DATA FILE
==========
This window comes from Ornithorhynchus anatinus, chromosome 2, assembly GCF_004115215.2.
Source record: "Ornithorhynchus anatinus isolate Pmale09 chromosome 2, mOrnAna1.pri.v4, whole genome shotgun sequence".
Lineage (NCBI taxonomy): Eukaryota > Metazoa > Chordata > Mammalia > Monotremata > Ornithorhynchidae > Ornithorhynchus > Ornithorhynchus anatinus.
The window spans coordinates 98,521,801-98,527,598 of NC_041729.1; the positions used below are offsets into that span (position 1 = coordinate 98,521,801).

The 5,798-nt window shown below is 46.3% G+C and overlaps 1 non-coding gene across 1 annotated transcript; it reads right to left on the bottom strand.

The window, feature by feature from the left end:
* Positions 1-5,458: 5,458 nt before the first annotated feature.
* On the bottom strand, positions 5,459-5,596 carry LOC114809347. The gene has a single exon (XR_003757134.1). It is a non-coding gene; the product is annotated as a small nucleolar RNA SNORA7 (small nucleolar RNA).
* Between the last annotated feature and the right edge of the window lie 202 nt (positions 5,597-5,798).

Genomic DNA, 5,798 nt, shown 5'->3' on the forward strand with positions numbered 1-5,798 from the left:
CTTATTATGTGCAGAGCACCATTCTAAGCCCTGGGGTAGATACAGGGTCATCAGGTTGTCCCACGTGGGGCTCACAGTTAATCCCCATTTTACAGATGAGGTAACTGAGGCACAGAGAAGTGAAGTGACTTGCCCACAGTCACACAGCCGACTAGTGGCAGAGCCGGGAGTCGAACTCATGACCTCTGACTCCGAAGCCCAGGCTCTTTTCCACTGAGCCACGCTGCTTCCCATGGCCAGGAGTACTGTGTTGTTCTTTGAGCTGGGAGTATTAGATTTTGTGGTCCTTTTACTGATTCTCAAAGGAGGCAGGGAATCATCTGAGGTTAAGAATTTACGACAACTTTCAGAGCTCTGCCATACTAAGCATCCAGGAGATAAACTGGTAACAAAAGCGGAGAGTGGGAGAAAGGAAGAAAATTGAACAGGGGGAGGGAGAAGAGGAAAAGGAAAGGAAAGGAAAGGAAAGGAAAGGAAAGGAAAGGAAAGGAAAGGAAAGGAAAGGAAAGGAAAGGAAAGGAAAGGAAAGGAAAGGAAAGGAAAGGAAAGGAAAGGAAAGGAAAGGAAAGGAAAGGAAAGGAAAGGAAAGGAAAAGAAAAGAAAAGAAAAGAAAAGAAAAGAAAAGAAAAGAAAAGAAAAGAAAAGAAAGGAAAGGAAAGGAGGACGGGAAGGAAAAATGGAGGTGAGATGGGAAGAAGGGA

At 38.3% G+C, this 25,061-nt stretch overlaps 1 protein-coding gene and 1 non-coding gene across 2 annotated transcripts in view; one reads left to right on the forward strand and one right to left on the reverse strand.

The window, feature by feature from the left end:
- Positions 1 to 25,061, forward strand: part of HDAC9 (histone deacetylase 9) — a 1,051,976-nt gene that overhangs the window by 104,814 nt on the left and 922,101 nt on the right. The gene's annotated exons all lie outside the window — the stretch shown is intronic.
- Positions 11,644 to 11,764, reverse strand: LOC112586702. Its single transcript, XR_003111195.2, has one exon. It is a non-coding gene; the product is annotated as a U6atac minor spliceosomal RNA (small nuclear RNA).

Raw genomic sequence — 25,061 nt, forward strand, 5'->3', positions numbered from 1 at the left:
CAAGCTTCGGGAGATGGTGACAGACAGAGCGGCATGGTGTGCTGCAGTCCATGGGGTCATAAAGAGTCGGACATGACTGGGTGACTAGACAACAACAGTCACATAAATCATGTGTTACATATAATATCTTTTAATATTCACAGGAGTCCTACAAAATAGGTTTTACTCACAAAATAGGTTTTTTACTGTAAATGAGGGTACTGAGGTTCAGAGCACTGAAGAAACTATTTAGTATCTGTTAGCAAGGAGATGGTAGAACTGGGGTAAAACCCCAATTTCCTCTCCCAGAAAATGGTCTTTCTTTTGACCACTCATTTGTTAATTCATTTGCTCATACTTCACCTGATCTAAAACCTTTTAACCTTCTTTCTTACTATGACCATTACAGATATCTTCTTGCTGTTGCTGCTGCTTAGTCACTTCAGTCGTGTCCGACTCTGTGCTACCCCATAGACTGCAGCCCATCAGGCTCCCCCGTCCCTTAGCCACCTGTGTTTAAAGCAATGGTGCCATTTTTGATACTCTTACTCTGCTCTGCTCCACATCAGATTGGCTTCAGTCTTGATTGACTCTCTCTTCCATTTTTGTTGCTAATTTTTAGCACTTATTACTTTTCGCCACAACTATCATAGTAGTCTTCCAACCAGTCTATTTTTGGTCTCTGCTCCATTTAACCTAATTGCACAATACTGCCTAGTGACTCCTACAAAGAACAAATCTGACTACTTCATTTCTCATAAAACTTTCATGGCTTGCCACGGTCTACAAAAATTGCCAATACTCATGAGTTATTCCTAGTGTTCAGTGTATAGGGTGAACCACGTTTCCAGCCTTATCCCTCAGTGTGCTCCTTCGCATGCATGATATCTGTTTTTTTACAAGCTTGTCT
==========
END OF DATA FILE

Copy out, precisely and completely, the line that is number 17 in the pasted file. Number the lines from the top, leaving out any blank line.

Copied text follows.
CAAGCTTCGGGAGATGGTGACAGACAGAGCGGCATGGTGTGCTGCAGTCCATGGGGTCATAAAGAGTCGGACATGACTGGGTGACTAGACAACAACAGTCACATAAATCATGTGTTACATATAATATCTTTTAATATTCACAGGAGTCCTACAAAATAGGTTTTACTCACAAAATAGGTTTTTTACTGTAAATGAGGGTACTGAGGTTCAGAGCACTGAAGAAACTATTTAGTATCTGTTAGCAAGGAGATGGTAGAACTGGGGTAAAACCCCAATTTCCTCTCCCAGAAAATGGTCTTTCTTTTGACCACTCATTTGTTAATTCATTTGCTCATACTTCACCTGATCTAAAACCTTTTAACCTTCTTTCTTACTATGACCATTACAGATATCTTCTTGCTGTTGCTGCTGCTTAGTCACTTCAGTCGTGTCCGACTCTGTGCTACCCCATAGACTGCAGCCCATCAGGCTCCCCCGTCCCTTAGCCACCTGTGTTTAAAGCAATGGTGCCATTTTTGATACTCTTACTCTGCTCTGCTCCACATCAGATTGGCTTCAGTCTTGATTGACTCTCTCTTCCATTTTTGTTGCTAATTTTTAGCACTTATTACTTTTCGCCACAACTATCATAGTAGTCTTCCAACCAGTCTATTTTTGGTCTCTGCTCCATTTAACCTAATTGCACAATACTGCCTAGTGACTCCTACAAAGAACAAATCTGACTACTTCATTTCTCATAAAACTTTCATGGCTTGCCACGGTCTACAAAAATTGCCAATACTCATGAGTTATTCCTAGTGTTCAGTGTATAGGGTGAACCACGTTTCCAGCCTTATCCCTCAGTGTGCTCCTTCGCATGCATGATATCTGTTTTTTTACAAGCTTGTCT